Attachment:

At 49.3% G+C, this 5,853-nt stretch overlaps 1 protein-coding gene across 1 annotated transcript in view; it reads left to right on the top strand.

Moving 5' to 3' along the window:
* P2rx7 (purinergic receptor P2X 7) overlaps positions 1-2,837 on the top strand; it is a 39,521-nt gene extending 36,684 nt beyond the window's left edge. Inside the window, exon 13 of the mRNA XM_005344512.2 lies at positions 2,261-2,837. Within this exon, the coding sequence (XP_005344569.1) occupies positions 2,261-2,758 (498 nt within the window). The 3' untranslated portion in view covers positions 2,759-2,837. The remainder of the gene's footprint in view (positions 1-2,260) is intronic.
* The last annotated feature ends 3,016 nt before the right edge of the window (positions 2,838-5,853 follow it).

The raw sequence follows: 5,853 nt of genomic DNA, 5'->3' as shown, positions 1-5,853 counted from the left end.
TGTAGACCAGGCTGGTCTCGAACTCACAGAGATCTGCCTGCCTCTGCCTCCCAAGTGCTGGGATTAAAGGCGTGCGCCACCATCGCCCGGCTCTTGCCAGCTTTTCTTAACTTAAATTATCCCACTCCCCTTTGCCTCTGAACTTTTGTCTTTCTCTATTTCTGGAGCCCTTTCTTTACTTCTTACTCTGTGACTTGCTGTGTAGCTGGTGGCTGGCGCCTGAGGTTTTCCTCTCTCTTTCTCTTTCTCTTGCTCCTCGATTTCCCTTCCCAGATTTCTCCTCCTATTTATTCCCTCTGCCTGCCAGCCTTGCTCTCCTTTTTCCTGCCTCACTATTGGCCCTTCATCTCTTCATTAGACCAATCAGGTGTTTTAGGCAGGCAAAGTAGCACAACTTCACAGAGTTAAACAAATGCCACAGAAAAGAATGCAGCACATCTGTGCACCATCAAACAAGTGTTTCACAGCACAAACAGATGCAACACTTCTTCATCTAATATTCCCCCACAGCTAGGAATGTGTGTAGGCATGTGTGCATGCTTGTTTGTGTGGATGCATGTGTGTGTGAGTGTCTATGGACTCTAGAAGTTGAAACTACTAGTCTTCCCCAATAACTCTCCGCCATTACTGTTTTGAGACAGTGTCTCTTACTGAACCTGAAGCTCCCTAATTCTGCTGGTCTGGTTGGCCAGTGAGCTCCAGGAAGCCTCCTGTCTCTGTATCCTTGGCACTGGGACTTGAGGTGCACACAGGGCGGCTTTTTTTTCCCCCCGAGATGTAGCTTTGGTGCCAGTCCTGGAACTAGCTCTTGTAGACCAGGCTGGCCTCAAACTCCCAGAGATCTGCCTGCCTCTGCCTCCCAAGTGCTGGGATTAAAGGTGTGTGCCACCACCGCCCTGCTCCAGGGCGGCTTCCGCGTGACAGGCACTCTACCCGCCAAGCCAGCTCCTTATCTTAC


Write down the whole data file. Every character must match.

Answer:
At 49.3% G+C, this 5,853-nt stretch overlaps 1 protein-coding gene across 1 annotated transcript in view; it reads left to right on the top strand.

Moving 5' to 3' along the window:
* P2rx7 (purinergic receptor P2X 7) overlaps positions 1-2,837 on the top strand; it is a 39,521-nt gene extending 36,684 nt beyond the window's left edge. Inside the window, exon 13 of the mRNA XM_005344512.2 lies at positions 2,261-2,837. Within this exon, the coding sequence (XP_005344569.1) occupies positions 2,261-2,758 (498 nt within the window). The 3' untranslated portion in view covers positions 2,759-2,837. The remainder of the gene's footprint in view (positions 1-2,260) is intronic.
* The last annotated feature ends 3,016 nt before the right edge of the window (positions 2,838-5,853 follow it).

The raw sequence follows: 5,853 nt of genomic DNA, 5'->3' as shown, positions 1-5,853 counted from the left end.
TGTAGACCAGGCTGGTCTCGAACTCACAGAGATCTGCCTGCCTCTGCCTCCCAAGTGCTGGGATTAAAGGCGTGCGCCACCATCGCCCGGCTCTTGCCAGCTTTTCTTAACTTAAATTATCCCACTCCCCTTTGCCTCTGAACTTTTGTCTTTCTCTATTTCTGGAGCCCTTTCTTTACTTCTTACTCTGTGACTTGCTGTGTAGCTGGTGGCTGGCGCCTGAGGTTTTCCTCTCTCTTTCTCTTTCTCTTGCTCCTCGATTTCCCTTCCCAGATTTCTCCTCCTATTTATTCCCTCTGCCTGCCAGCCTTGCTCTCCTTTTTCCTGCCTCACTATTGGCCCTTCATCTCTTCATTAGACCAATCAGGTGTTTTAGGCAGGCAAAGTAGCACAACTTCACAGAGTTAAACAAATGCCACAGAAAAGAATGCAGCACATCTGTGCACCATCAAACAAGTGTTTCACAGCACAAACAGATGCAACACTTCTTCATCTAATATTCCCCCACAGCTAGGAATGTGTGTAGGCATGTGTGCATGCTTGTTTGTGTGGATGCATGTGTGTGTGAGTGTCTATGGACTCTAGAAGTTGAAACTACTAGTCTTCCCCAATAACTCTCCGCCATTACTGTTTTGAGACAGTGTCTCTTACTGAACCTGAAGCTCCCTAATTCTGCTGGTCTGGTTGGCCAGTGAGCTCCAGGAAGCCTCCTGTCTCTGTATCCTTGGCACTGGGACTTGAGGTGCACACAGGGCGGCTTTTTTTTCCCCCCGAGATGTAGCTTTGGTGCCAGTCCTGGAACTAGCTCTTGTAGACCAGGCTGGCCTCAAACTCCCAGAGATCTGCCTGCCTCTGCCTCCCAAGTGCTGGGATTAAAGGTGTGTGCCACCACCGCCCTGCTCCAGGGCGGCTTCCGCGTGACAGGCACTCTACCCGCCAAGCCAGCTCCTTATCTTAC